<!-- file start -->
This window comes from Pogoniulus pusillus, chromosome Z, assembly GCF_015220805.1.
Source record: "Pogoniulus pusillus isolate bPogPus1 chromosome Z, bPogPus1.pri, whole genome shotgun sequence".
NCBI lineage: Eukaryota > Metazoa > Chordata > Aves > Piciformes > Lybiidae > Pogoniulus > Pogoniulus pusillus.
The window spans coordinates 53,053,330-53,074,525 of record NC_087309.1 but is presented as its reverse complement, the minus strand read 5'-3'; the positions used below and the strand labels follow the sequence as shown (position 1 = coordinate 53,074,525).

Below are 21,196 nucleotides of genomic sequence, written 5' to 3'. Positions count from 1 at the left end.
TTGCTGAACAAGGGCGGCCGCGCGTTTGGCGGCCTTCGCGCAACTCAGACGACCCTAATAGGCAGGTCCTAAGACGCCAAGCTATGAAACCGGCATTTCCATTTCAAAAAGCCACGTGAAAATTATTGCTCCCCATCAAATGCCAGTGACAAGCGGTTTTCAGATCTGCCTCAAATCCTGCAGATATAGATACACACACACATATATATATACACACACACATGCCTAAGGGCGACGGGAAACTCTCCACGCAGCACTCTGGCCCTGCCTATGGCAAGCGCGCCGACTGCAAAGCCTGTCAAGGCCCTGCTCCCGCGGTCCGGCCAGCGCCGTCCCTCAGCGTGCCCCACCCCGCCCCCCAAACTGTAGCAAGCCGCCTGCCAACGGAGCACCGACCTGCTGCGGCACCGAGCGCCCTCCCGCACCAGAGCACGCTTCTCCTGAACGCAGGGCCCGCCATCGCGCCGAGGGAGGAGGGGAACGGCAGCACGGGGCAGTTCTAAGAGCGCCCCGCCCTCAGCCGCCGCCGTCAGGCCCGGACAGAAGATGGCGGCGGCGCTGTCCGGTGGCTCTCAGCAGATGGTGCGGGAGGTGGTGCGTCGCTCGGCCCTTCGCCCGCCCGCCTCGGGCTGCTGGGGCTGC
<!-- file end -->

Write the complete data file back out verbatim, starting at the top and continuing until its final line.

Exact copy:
This window comes from Pogoniulus pusillus, chromosome Z, assembly GCF_015220805.1.
Source record: "Pogoniulus pusillus isolate bPogPus1 chromosome Z, bPogPus1.pri, whole genome shotgun sequence".
NCBI lineage: Eukaryota > Metazoa > Chordata > Aves > Piciformes > Lybiidae > Pogoniulus > Pogoniulus pusillus.
The window spans coordinates 53,053,330-53,074,525 of record NC_087309.1 but is presented as its reverse complement, the minus strand read 5'-3'; the positions used below and the strand labels follow the sequence as shown (position 1 = coordinate 53,074,525).

Below are 21,196 nucleotides of genomic sequence, written 5' to 3'. Positions count from 1 at the left end.
TTGCTGAACAAGGGCGGCCGCGCGTTTGGCGGCCTTCGCGCAACTCAGACGACCCTAATAGGCAGGTCCTAAGACGCCAAGCTATGAAACCGGCATTTCCATTTCAAAAAGCCACGTGAAAATTATTGCTCCCCATCAAATGCCAGTGACAAGCGGTTTTCAGATCTGCCTCAAATCCTGCAGATATAGATACACACACACATATATATATACACACACACATGCCTAAGGGCGACGGGAAACTCTCCACGCAGCACTCTGGCCCTGCCTATGGCAAGCGCGCCGACTGCAAAGCCTGTCAAGGCCCTGCTCCCGCGGTCCGGCCAGCGCCGTCCCTCAGCGTGCCCCACCCCGCCCCCCAAACTGTAGCAAGCCGCCTGCCAACGGAGCACCGACCTGCTGCGGCACCGAGCGCCCTCCCGCACCAGAGCACGCTTCTCCTGAACGCAGGGCCCGCCATCGCGCCGAGGGAGGAGGGGAACGGCAGCACGGGGCAGTTCTAAGAGCGCCCCGCCCTCAGCCGCCGCCGTCAGGCCCGGACAGAAGATGGCGGCGGCGCTGTCCGGTGGCTCTCAGCAGATGGTGCGGGAGGTGGTGCGTCGCTCGGCCCTTCGCCCGCCCGCCTCGGGCTGCTGGGGCTGC